Misbehaviour of pupils in ICT classes is also a challenge for teachers. ICTs offer some pupils who wanted to experiment, play, or damage computer equipments. Equipments might be damaged such that some pupils remove the mice, balls, or drop sticky substances on the keyboard. Also, students who are skilled enough have the tendency damage the school network by hacking. Students’ misdemeanour is a constant problem of teachers. Teachers should be able to implement behaviour policies and practices in order to improve the behaviour of students. Every time the class work on the computer room, the teachers should frequently roam around to monitor if the students are actually doing the assigned work or simply working on irrelevant matter such that some might just play games or surf the Web. Some students might also be keeping an eye to the teacher while opening other software that they are not supposed to access (Marily Leask & Pachler, 2006).
ICTs certainly have a lot of considerable advantages especially if properly utilized as teaching media and as tools on classroom activities. However, there are also disadvantages especially on the adjustments of skills and competencies of the teachers, response of teachers to technical failures, and management to pupils’ behaviours. The roles of teachers not only comprise the classroom level but also the school and community. In the adoption of ICTs as teaching and learning tools add more tasks to the teachers since it require teachers to possess the necessary skills of handling computers and managing resources, while has become more focused in learning than teaching. It is important to balance the use of ITCs in teaching and learning otherwise it will either be useless or it will overcome the teaching processes.
In order to deal with the challenges faced by teachers, Cummins and Davison (2007) wrote several suggestions such as conducting seminars based from reflective learning experience. The seminar’s framework prepares and exercises student teachers early in initiating the learning process. For example, they will choose a research topic and the task is to use ICT in researching, discussing, and publishing the results of their research. This will not stop from this as they will be exchanging and sharing ideas and information to other teachers from other universities with similar research topics virtually.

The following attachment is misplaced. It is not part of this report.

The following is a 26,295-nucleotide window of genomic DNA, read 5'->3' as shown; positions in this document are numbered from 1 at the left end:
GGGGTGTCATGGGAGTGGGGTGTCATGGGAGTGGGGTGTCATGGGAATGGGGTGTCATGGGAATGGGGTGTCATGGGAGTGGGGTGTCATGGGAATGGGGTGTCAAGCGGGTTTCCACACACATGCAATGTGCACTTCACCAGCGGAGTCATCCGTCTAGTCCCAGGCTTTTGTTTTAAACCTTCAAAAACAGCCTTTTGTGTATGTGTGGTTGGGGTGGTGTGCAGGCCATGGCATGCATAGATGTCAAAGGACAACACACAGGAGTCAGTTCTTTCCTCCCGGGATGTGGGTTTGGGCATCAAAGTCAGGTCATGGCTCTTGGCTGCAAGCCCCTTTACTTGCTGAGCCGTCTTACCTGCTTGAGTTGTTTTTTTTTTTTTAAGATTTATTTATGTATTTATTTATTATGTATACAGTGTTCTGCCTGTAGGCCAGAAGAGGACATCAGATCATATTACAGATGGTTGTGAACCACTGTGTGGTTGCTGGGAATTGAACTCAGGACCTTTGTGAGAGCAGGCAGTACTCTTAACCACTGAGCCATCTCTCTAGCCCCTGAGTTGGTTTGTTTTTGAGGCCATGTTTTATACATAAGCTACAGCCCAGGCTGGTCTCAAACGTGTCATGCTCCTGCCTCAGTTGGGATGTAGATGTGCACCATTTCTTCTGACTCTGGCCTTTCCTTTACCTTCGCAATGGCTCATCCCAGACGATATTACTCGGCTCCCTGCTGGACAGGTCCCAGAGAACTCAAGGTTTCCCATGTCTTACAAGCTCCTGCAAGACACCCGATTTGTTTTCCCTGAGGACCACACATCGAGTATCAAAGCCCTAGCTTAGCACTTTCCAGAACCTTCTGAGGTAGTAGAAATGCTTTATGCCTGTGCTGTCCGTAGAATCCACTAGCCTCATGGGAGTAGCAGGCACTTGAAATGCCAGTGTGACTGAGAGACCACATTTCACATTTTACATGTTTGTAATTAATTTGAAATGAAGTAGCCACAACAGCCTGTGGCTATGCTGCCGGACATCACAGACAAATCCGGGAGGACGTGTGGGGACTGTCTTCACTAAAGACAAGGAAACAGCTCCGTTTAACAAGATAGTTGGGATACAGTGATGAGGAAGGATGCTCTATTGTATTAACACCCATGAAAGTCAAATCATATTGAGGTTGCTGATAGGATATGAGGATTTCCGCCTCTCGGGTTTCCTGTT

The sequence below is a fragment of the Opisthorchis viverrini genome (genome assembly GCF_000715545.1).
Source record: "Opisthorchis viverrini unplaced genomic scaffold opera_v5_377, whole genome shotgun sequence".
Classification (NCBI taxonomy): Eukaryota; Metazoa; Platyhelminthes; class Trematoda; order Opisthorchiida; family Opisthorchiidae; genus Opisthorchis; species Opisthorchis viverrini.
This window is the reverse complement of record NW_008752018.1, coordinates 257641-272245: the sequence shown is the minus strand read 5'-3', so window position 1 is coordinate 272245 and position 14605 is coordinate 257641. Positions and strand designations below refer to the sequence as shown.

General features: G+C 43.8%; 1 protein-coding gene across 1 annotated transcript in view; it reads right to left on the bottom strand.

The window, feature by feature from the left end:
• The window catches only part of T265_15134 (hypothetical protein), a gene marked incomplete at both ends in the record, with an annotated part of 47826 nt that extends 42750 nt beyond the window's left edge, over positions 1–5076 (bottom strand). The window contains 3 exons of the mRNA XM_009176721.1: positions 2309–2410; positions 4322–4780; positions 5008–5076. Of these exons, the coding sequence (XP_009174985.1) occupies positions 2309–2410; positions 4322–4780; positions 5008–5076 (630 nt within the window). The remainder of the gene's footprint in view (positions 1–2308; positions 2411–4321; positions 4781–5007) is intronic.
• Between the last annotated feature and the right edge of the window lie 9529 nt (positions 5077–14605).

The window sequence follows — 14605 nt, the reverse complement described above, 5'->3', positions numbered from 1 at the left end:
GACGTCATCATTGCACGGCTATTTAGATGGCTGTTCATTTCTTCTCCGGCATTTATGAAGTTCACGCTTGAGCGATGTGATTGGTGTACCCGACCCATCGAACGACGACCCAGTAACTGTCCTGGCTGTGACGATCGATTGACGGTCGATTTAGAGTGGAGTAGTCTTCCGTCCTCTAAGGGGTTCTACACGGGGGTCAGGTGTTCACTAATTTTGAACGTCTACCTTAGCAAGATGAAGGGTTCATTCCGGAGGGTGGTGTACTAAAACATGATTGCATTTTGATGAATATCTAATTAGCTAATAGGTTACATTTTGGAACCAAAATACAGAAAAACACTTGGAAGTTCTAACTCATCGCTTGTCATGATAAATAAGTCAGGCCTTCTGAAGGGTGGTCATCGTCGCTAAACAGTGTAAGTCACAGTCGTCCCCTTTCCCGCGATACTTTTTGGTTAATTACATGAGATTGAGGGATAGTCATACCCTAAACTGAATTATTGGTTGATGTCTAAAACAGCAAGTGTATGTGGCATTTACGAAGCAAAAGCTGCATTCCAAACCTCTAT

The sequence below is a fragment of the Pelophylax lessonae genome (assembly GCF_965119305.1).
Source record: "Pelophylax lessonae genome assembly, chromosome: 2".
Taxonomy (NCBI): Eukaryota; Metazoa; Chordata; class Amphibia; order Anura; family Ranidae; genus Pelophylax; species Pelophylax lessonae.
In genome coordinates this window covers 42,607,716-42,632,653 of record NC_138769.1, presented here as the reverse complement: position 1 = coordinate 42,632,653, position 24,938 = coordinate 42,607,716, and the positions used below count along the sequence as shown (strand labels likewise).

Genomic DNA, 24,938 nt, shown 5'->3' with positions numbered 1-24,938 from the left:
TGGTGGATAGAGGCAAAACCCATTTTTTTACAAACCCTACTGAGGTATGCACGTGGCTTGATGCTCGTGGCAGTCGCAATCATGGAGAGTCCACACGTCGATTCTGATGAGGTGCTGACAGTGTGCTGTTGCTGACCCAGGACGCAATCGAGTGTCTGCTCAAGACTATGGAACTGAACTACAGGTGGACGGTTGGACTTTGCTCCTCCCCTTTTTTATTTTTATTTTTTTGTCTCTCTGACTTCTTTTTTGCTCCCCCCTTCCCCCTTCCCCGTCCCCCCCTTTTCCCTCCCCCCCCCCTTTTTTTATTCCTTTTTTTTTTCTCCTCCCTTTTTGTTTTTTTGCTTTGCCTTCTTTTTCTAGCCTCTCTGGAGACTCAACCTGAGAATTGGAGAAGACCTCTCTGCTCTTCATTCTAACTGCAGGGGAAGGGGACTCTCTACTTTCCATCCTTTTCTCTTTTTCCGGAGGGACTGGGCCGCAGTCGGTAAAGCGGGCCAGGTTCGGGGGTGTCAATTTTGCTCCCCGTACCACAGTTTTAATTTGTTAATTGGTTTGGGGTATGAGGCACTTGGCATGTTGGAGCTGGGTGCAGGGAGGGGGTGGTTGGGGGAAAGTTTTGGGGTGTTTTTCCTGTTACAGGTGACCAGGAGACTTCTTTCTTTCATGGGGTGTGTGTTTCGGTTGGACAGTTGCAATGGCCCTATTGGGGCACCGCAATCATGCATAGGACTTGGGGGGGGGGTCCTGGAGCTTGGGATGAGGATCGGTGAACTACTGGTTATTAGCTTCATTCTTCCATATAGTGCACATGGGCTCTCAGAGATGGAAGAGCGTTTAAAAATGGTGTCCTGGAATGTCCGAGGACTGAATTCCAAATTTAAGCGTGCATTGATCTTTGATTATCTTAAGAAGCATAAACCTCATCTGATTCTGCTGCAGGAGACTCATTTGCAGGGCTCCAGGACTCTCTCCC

This framework of ICT use exercises reflective learning experience both for the students and the teachers. The kind of environment in ICT teaching and learning involves multiple tasks and the role of the teachers in teaching is not clearly defined. In order to cope with this situation, both the teachers and the university should support their students in handling the learning environment (Cummins & Davidson, 2007).
ICT teaching and learning, given the fast-changing technologies, should consider updating the knowledge of school teachers. An example program is the Actualization de Maestros en Educacion (AME) used in the Latin America where ICT involves the use of television and e-learning. There is mutual cooperation among the teachers and the university administrators such that teachers form groups and watch classes in the educational centres then they will carry out the activities on the virtual classroom with the university professor guiding the teaching process (Bracey & Culver, 2005).
AME has been successful in dealing with improving the teachers’ participation in virtual communities and other forms information technologies. Teachers are also receiving improved trainings on ICT on particular disciplines and values (Bracey & Culver, 2005). Therefore, to achieve successful ICT teaching and learning experience, the teachers, school administrators and students should coordinate together.